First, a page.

Thursday, 30 May 2013

I will go down with this ship (III).

(I've written similar posts to this before, and felt I needed to update/correct it due to recent events, and general change of opinion.)
A common term in modern fandom culture is "ship". The word is tossed around all over the blogosphere, often appears in forums and inspires imaginative and graphic fan fiction. A "ship" refers to a particular pair (or sometimes trio) of characters in TV shows, whom the viewers desperately want to fall in love and be together.

It is thought that the term "ship" derives from the word relationship, and instead of being the traditional noun, people use the word as a verb; e.g. "I ship them" or "shipping this so hard". If the term were around in the 80s/90s, the earliest and most classic examples of "ships" would be Ross and Rachel of Friends, or Sam and Diane in Cheers.

Another fan-made concept is the "OTP"; an abbreviation of the phrase "One True Pairing", meaning two characters in a fictional programme that one "ships" above all others. For example, my all-time OTP would be 
Luke and Lorelai from Gilmore Girls (don't even get me started). I ship Elliot and JD from ScrubsCSI's Grissom and Sara, Sam and Sookie from True Blood (controversial, I know), Fitch and Olivia/Harrison and Quinn on Scandal, and my current OTP is always Nick and Jess from New Girl.



So, I have my fictional character ships setting sail. But what about real life? Do ships apply to people I see every day and have known both separately and together for a long time? If so, I have my shortlist of real-life couples that I not only ship, but actively root for...

I ship Steph and Elliott; let's ignore the fact that Elliott is gay and Steph is happily in a long-term relationship, I think these two are adorable. A shift at the SU was never dull with these two. Elliott left just before I did, and Steph was telling us all about how they'd had their first shift together, and I thought "hardly any couples I know have such a nice, or long, history".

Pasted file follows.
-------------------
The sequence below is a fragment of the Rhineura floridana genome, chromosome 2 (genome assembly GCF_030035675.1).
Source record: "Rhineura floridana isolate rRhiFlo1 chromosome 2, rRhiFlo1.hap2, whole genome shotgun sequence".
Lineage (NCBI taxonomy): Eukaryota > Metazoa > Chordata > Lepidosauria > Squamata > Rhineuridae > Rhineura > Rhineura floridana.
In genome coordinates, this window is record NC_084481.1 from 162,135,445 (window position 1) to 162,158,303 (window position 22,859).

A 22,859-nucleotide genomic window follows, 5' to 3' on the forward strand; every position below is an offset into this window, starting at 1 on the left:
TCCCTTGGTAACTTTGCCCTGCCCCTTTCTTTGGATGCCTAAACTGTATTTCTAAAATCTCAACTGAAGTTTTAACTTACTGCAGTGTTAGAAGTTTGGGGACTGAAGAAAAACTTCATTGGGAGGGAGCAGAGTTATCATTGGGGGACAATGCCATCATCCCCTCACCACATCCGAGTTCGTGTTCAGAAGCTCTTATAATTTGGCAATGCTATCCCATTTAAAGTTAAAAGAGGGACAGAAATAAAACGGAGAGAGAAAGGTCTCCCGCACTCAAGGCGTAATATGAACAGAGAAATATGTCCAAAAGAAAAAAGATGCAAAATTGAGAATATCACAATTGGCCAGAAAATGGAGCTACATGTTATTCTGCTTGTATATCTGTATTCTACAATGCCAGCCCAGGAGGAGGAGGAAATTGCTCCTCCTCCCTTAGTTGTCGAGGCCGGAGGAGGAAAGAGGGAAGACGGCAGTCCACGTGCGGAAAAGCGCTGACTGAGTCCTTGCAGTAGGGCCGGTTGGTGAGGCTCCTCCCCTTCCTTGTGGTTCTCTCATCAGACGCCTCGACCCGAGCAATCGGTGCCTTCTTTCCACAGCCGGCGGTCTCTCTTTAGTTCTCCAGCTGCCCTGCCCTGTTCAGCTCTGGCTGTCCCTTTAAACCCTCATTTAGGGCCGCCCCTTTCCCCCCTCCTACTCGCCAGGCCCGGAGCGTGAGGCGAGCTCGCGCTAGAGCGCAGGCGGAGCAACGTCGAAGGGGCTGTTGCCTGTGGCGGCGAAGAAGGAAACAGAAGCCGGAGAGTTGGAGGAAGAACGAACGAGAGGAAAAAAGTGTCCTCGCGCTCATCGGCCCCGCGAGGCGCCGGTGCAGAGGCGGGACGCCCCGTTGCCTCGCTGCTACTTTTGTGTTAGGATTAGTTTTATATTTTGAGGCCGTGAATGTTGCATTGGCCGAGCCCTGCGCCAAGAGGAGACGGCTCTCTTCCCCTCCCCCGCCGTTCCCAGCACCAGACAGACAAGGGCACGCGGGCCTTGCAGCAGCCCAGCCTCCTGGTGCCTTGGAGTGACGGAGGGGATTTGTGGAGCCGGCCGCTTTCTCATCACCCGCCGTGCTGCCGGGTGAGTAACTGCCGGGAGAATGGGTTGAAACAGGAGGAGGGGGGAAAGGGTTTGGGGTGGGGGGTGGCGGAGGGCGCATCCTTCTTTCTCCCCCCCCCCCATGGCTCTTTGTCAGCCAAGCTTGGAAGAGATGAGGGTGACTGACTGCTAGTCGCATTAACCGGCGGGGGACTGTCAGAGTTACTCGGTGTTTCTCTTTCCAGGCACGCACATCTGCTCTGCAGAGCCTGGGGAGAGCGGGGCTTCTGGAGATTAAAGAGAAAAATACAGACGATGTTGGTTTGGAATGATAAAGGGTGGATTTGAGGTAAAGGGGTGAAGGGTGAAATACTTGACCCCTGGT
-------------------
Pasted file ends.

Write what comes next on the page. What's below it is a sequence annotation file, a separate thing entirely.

I ship Robin and Abby, obviously, because if there's any couple that can make it through being thousands of miles apart for several months, it's these two. Also, if they were to ever end, my faith in love would be destroyed. And our house would become slightly awkward. So no pressure, guys! Seriously though, these two may be the only couple I can always happily hang out with.

I ship Demi and Spence, because I've never seen that silly boy so happy, and to be honest I think he seriously landed on his feet here. Both lovely individuals, and the ultimate power-couple in some respects; he's a hardworking journalist, she's a bar supervisor at the SU as well as the newly-appointed Entertainments Officer on the Student Executive Team. They've both been raising money for amazing causes this year, and their whole 'date night' thing is beyond cute. Please don't mess it up, you two (Spencer, I'm looking at you).

I ship Nick and Holly, because c'mon, who wouldn't? The original Fly Hardians, founders of the team, Captain and Womens' Captain, Doctor Who fanatics, both made of awesome. I like their little moments they have, because they are few and far between and so all the more precious when they come around; Nick referred to Holly as his First Lady in his Fly Hard farewell speech, they both hid behind a piece of paper so the team wouldn't see them kiss, they both make the most immense effort for fancy dress occasions. If they don't come back and visit us all, there'll be hell to pay.


I ship Sian and Jamie, because they bake excellent cakes together and they're both invaluable Ultimate players. She says she hates who he becomes on the pitch (and a lot of us would agree, actually), but then they walk home together and you can hear them both laughing from a dozen yards away. If there are two people who deserve an awesome happy relationship, it's these two.